Blog Post

Can Psychics Solve Crimes?

PS wrote: “The other day you posted a story about why Catholics should never consult psychic mediums. What do you say about all those psychics who solve crimes and find missing persons?”

As far as psychics who allegedly solve crimes, allow me to refer you to what the FBI told the television show, Inside Edition, a few years ago – that they were “not aware of any criminal investigation that has been resolved as a direct result of information provided from a psychic.”

That’s right. Contrary to all the sensational tabloid headlines, not a single crime has ever been solved – or a missing person found – as a result of the advice of a psychic detective.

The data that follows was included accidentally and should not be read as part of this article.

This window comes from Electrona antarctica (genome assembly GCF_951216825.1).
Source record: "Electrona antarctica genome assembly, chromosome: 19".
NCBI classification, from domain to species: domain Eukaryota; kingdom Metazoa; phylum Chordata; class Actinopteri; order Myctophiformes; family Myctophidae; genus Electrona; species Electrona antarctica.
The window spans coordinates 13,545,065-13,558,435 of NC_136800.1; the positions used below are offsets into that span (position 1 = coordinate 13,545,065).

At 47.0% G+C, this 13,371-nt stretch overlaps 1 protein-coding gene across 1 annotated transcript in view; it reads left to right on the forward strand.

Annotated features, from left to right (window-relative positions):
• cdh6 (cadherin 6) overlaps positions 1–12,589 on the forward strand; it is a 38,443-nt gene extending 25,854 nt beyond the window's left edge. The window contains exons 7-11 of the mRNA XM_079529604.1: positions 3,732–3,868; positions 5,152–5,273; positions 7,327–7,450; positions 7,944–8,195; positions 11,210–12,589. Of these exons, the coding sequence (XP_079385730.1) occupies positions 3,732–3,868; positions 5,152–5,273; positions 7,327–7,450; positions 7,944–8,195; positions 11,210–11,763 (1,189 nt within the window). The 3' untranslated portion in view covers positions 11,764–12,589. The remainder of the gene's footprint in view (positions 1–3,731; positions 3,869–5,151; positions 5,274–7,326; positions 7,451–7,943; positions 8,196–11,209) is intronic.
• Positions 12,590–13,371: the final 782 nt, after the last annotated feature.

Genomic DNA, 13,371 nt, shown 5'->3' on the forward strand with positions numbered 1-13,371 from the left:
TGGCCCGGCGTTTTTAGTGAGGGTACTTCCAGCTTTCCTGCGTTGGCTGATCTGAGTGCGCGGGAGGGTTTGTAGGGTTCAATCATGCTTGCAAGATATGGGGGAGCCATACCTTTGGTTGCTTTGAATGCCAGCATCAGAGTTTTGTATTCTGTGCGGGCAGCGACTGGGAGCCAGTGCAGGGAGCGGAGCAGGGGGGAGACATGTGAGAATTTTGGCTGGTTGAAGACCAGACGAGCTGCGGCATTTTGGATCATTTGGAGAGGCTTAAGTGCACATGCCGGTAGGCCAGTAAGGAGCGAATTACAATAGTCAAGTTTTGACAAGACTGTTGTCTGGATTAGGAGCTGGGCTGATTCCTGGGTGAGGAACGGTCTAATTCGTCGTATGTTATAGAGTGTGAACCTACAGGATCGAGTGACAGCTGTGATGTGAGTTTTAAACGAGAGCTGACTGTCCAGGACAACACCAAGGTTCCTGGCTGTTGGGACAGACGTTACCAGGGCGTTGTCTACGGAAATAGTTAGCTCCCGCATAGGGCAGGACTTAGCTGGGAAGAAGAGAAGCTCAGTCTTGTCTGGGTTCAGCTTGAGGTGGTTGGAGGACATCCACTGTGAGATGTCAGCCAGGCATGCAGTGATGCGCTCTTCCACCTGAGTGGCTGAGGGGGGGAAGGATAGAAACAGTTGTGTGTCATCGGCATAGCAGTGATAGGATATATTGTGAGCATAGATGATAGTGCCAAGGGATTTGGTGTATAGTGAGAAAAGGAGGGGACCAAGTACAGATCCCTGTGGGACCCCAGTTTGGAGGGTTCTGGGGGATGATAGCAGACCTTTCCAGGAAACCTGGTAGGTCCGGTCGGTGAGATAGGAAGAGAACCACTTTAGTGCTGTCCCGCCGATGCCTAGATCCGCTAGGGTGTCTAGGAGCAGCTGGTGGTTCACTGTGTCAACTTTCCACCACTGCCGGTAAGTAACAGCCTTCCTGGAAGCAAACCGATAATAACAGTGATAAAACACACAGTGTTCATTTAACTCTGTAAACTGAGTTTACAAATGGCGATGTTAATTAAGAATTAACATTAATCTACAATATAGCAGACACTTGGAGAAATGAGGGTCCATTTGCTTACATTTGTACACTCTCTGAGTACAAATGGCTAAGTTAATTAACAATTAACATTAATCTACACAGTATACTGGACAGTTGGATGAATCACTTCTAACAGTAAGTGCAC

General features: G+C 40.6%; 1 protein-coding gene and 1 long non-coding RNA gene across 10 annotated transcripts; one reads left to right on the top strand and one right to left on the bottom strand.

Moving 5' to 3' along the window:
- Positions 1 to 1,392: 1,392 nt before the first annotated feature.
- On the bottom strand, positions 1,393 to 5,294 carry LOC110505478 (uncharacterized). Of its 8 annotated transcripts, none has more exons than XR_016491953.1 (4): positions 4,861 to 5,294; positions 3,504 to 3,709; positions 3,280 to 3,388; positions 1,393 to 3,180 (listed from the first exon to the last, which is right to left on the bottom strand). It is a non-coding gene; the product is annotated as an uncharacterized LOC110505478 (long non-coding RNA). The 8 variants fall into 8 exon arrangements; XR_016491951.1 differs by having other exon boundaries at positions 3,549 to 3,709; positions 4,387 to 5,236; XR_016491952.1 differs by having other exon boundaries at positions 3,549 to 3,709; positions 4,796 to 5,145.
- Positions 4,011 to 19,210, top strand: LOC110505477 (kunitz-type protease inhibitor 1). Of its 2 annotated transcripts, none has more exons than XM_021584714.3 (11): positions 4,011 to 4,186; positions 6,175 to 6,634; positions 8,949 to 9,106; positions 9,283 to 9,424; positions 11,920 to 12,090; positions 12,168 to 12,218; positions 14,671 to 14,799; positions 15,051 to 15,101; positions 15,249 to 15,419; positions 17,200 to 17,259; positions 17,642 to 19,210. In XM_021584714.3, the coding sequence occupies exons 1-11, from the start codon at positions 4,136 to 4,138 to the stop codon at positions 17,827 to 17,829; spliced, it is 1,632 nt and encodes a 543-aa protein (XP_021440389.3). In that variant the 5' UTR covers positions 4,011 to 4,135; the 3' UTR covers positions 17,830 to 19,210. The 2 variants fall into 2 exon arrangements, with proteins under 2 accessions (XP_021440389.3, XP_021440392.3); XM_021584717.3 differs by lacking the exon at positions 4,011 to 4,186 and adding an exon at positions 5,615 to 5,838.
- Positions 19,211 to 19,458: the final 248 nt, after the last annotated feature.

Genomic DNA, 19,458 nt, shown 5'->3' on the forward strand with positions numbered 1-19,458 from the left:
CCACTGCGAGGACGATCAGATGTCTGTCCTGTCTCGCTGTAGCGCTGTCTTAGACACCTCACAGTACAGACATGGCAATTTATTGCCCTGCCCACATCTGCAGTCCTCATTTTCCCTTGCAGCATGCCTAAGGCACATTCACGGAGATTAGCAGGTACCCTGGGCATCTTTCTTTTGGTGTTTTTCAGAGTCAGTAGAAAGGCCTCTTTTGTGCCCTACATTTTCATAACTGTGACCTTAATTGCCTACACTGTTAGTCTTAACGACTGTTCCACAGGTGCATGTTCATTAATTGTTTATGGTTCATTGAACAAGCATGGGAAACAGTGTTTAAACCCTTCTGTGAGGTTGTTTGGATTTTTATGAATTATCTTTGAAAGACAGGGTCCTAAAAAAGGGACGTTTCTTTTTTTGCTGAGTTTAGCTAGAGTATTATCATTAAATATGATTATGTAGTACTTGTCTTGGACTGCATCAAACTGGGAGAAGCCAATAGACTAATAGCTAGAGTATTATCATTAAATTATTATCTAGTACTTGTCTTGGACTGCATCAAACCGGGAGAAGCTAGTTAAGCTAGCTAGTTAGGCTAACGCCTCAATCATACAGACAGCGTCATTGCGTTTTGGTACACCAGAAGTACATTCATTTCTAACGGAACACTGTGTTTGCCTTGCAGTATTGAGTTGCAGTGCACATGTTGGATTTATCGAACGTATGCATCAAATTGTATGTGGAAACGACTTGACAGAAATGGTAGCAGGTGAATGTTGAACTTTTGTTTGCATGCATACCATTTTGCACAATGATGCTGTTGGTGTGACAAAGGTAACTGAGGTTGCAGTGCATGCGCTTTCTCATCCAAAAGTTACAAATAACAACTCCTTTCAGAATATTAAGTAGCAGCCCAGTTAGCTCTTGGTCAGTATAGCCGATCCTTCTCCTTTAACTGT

But there have been a host of spectacular fails. For example, over 1,000 psychics claimed to know where Elizabeth Smart was, including some famous psychics such as Allison DuBois of the NBC show Medium. None of them were right.

Hundreds more weighed in on high profile cases such as that of Natalee Holloway, Laci Peterson, Chandra Levy, and every single psychic turned out to be wrong.

When it comes to solving murders, the failure rate is even more dramatic. I have never read of even one case of a psychic solving a crime with his or her psychic abilities. Instead, it was usually solved by employing conventional investigative techniques and making it look like it was their psychic ability in order to impress a gullible public.